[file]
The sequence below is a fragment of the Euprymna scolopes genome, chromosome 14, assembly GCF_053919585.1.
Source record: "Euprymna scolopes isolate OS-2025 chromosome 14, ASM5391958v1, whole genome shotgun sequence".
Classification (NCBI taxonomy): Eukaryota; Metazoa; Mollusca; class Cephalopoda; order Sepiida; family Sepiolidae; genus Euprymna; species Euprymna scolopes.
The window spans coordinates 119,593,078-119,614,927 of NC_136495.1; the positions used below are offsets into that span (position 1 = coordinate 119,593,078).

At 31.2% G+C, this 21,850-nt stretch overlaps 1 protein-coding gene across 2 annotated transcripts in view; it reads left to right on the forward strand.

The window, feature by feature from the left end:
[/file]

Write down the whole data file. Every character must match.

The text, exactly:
The sequence below is a fragment of the Euprymna scolopes genome, chromosome 14, assembly GCF_053919585.1.
Source record: "Euprymna scolopes isolate OS-2025 chromosome 14, ASM5391958v1, whole genome shotgun sequence".
Classification (NCBI taxonomy): Eukaryota; Metazoa; Mollusca; class Cephalopoda; order Sepiida; family Sepiolidae; genus Euprymna; species Euprymna scolopes.
The window spans coordinates 119,593,078-119,614,927 of NC_136495.1; the positions used below are offsets into that span (position 1 = coordinate 119,593,078).

At 31.2% G+C, this 21,850-nt stretch overlaps 1 protein-coding gene across 2 annotated transcripts in view; it reads left to right on the forward strand.

The window, feature by feature from the left end: